The boat is in excellent condition and is maintained and equipped to a high specification, but it didn’t sell. In with plan B. This was to sail the boat through the French Canals to the Mediterranean, where we would leave it somewhere near where our daughter lives in Spain. We took the boat off the market, checked out some marinas and fully prepared the boat for this trip. However, due to various circumstances, not least the fact that we couldn’t find a marina that we felt offered what we were looking for bearing in mind how infrequently we would be able to visit, that plan went by the board.

We had given up our home marina berth and its annual fee in preparation for the trip so now we decided to put the boat on the market once more. To avoid the costly expense of having it put back in the water and pay a monthly, rather than annual fee, we left the boat high and dry on the hard. This time we really would sell it! With the boat out of the water we did not sail at all last year but enjoyed several trips away in our motor home instead, including a longer trip for about six weeks in the autumn taking in France and Spain and able to visit further afield than is possible when you are confined to waterways.

Again the boat didn’t sell and we are now on Plan C. We have taken the boat off the market once more and have decided to keep her a bit longer. We are returning to the idea of taking her into the French canals, but not through to the Med. Having spoken to friends who juggle their time between boat and motor home, often leap-frogging the two around together on the continent, it seems like a tempting solution. We now plan to return the boat to the water and cross over to France in the spring. We are no longer interested in heroic sea voyages  so we will cruise around the French and Belgian canals and perhaps into Holland, overwintering wherever we chose and then returning to do the same the following year. We will follow the boat around with the motor home and also use the motor home to visit other locations and to cross into Spain for visits there. At least that’s the plan.

Busy Boy

Busy boy,
sailing on Grandpa’s boat,
playing pirates,
fishing for crabs;
to tired to eat dinner.

* * * * * * * * * * * * * *
We are down on our boat for a few days. Our son, daughter-in-law and grandson are with us, taking him sailing for the first time during this warm and sunny spell of weather.

Sea Sprites

Sea sprites chuckle and play
in the foamy bow-wave spray
pushed aside by our boat
as she steadily ploughs her way
through the waves.

Boat

The curving sails
gently cradle
the breeze that blows
our boat along.

No Time

Printing off photos
for the sailing club competition —
no time for words today.

Another Party

Getting in the Christmas Spirit;
another party tonight.
Sailing Club ‘Bring and Sshare’ buffet.
Sausage roll mass production underway!

Windswept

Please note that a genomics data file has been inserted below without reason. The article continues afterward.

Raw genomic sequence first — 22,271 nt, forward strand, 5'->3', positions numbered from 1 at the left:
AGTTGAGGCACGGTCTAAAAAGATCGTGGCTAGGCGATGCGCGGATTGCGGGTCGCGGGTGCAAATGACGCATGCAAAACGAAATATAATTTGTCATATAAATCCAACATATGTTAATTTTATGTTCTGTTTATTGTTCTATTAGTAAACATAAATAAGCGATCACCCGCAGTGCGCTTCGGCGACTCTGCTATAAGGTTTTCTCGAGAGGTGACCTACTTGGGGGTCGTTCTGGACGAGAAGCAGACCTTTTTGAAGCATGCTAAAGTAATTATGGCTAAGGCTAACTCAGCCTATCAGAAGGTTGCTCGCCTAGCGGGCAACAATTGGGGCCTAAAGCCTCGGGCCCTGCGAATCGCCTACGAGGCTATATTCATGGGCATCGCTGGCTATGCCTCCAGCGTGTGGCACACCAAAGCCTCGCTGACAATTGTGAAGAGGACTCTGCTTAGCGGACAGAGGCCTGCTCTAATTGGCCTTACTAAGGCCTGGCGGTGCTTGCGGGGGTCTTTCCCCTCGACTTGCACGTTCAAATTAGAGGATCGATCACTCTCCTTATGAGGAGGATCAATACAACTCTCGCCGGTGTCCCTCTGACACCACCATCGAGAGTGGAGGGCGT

Windswept, dishevelled and weary
we brought the boat back to port
having tested the new wind-vane steering gear,
making sure it works as it ought.
The day was cold and misty
til we tied up against the pontoon,
then the sun smiled down on us briefly;
but went in again all too soon.

* * * * * * * * * * * * * * * * * * * *

For the non-sailors amongst my readers, in simple terms, a wind-vane steering gear is a clever gadget to enable the boat to steer itself. It is fixed to the back of the boat and consists of a wind-vane sticking up in the air with a secondary rudder down in the water. The pressure of the wind pushing on the vane operates the rudder in the water and by means of a system of strings an pulleys attached to the steering wheel or in our case, tiller, causes the wheel (or tiller) to adjust the main rudder.

The system is used by single-handed sailors to allow time for sleep, preparing meals etc. and is useful on long passages to relive the time spent at the helm. It is not usually used for playing around in the river as we did to test it.

My husband has always been fascinated by this steering system and spent yesterday, a lovely warm and sunny day, fixing it temporarily to the boat so that we could test it…today…a cold and misty day…. He is now removing it again to make a few adjustments and will fix it permanently when the boat is hauled out for the winter.

We do have an electronic ‘autopilot’ but this can be unreliable when used for long periods, cannot cope well with rough conditions and needs auxiliary power. The wind-vane system on the other hand uses the wind, which is free, it copes well in rough conditions but doesn’t work well when there is no wind!

The next step will be to fix up the autopilot to the system so that in combination we can get the benefit of the autopilot’s link to the GPS while the autopilot only needs to operate the lighter wind-vane, which in turn will operate the heavier boat rudder – at least that’s how I, a non-engineer, understand it!